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EL notes: Dickerson on learning Curve
06/11/2013 10:00 AM ET

Maybe it's the weather. Maybe it's the adjustment to new pitching. Whatever the case, Alex Dickerson has proven to be a slow starter in the Pittsburgh Pirates system.

"Last year was a train wreck to start," said Dickerson, who hit .235 for most of April and had only two homers during the first two months of the 2012 campaign for Class A Advanced Bradenton.

But he bounced back to finish at .295 with 13 homers and 90 RBIs, earning a promotion to Altoona to start this season. Lo and behold, he hit just .185 in April before batting .264 in May for the Curve.

A third-round pick in 2011 out of Indiana University, Dickerson went 3-for-4 with two homers and seven RBIs on June 2 at Portland and added another multi-hit game Sunday.

"There are more advanced scouting reports [at Double-A], so you know what you're going to get every night," Dickerson said. "This is the [time] to get acclimated, make all the important adjustments and see how they are going to pitch me."

The 23-year-old California native was part of a Poway High School program that produced a slew of Division I products. One of his assistant prep coaches was former Major Leaguer Tom Brunansky, an All-Star outfielder who hit 271 career homers and is now the hitting coach for the Minnesota Twins.

So how did he end up in cold-weather Indiana?

"I was not highly recruited," said Dickerson, who had back surgery and did not play as a sophomore in high school.

But he has no complaints about how things worked out, even though he did not join his high school teammates at major colleges in California.

"The campus [at IU] just screamed college [environment] to me. I loved the atmosphere. I went out there and I don't regret it at all," he said of playing for the Hoosiers. "They gave me the chance to play every day."

Dickerson won the Big Ten Triple Crown in 2010 and was named a First-Team All-American. He began his pro career in the New York-Penn League with State College and hit .313 with three homers and 19 RBIs in 150 at-bats.

Though he played first base last season, Dickerson has been used exclusively in right field by Altoona.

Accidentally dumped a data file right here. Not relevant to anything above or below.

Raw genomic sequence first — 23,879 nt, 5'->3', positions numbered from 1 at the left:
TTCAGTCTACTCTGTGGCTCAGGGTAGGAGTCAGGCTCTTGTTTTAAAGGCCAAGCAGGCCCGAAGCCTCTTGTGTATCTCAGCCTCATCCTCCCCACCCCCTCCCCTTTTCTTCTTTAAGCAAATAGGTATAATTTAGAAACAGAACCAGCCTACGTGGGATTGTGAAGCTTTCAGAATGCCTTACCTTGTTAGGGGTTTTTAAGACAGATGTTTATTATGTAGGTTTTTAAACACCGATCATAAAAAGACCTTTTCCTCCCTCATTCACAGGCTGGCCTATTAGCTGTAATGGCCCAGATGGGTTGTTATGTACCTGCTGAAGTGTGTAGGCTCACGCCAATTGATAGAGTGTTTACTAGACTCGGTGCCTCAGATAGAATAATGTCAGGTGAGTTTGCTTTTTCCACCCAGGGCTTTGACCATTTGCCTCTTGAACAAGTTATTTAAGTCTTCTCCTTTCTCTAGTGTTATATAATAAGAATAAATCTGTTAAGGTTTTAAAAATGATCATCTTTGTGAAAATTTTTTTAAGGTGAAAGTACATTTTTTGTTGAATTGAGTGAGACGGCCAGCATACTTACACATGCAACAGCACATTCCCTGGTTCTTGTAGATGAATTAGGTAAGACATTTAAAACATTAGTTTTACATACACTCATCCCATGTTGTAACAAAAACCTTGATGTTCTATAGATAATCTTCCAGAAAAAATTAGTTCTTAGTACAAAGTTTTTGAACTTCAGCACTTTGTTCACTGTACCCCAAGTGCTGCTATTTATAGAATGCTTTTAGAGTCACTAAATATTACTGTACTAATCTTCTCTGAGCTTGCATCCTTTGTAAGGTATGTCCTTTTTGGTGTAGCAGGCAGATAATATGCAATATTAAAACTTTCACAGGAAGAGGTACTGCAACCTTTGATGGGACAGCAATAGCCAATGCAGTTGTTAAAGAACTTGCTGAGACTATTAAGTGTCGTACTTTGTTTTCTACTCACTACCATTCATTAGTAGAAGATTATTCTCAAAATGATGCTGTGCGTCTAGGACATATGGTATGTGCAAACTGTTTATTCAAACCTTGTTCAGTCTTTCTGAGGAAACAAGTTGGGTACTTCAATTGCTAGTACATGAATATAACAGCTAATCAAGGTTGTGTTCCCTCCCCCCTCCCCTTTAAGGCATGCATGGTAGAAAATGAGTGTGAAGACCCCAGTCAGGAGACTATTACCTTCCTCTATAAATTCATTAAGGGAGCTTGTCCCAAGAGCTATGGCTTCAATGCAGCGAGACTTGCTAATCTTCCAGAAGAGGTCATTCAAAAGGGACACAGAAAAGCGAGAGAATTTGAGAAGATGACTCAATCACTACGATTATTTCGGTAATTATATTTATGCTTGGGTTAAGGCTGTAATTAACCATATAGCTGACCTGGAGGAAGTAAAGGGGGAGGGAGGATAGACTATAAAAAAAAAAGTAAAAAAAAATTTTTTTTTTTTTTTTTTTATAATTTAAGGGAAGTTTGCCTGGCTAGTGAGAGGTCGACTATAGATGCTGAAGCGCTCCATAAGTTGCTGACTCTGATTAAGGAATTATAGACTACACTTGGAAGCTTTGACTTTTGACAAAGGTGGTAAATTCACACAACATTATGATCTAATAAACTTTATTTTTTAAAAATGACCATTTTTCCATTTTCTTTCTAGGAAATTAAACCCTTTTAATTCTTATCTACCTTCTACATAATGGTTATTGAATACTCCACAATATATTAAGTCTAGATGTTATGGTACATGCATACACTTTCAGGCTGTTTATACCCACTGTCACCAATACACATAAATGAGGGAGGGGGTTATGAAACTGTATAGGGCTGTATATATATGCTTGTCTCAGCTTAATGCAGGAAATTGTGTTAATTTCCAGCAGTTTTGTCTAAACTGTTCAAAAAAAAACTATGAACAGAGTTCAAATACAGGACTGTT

"He does a pretty good job out there," said Larry Broadway, Pittsburgh's director of Minor League operations. "We can always move him back to first."

"I'm comfortable in both spots," Dickerson said. "I've played [in the outfield] my whole life until pro ball. I hadn't played first base until I was drafted. I'm trying to show my versatility."

At the plate he has had some strange splits. The lefty swinger is batting .294 against southpaws and .197 against right-handers. He's hitting .198 with the bases empty and .277 with runners in scoring position, and .255 on the road and .188 at home.

"This is only his second full season," Broadway added. "He's facing some older pitchers. He has to learn some things" at the plate.

In brief

Free and easy: Portland's Drake Britton did not allow a hit until the seventh inning in a 6-0 win at Erie on Wednesday, improving his record to 4-5 while lowering his ERA to 4.50 with his season-high eight-inning effort. "It was weird," Britton told The Portland Press-Herald. "I was more relaxed and joking around in the dugout. Usually I like to concentrate, but I was just free and relaxed. It was an awesome place to be."

Well-adjusted: Cuban defector Henry Urrutia, a 26-year-old outfielder making his Minor League debut with Bowie, appears to have a chance to be in Baltimore by September. He had four hits in four at-bats, including two homers, on June 4 at Harrisburg and hit .439 over a 10-game span through Sunday. He batted .348 in May and was hitting .350 after collecting three hits Sunday in a wild, 11-10 loss to New Britain.

Moving on up: Altoona manager Carlos Garcia told his team after Friday's 3-2 loss to visiting Binghamton that Andrew Lambo was being promoted to Triple-A Indianapolis. "I guess that's his style," Lambo told The Altoona Mirror about how Garcia broke the news. "I guess he likes to give clubhouse promotions. [He] doesn't really like to call you in the office. I've never seen that before." The 24-year-old outfielder was hitting .291 with a league-high 14 homers and had reached base in 28 straight games.



This story was not subject to the approval of the National Association of Professional Baseball Leagues or its clubs.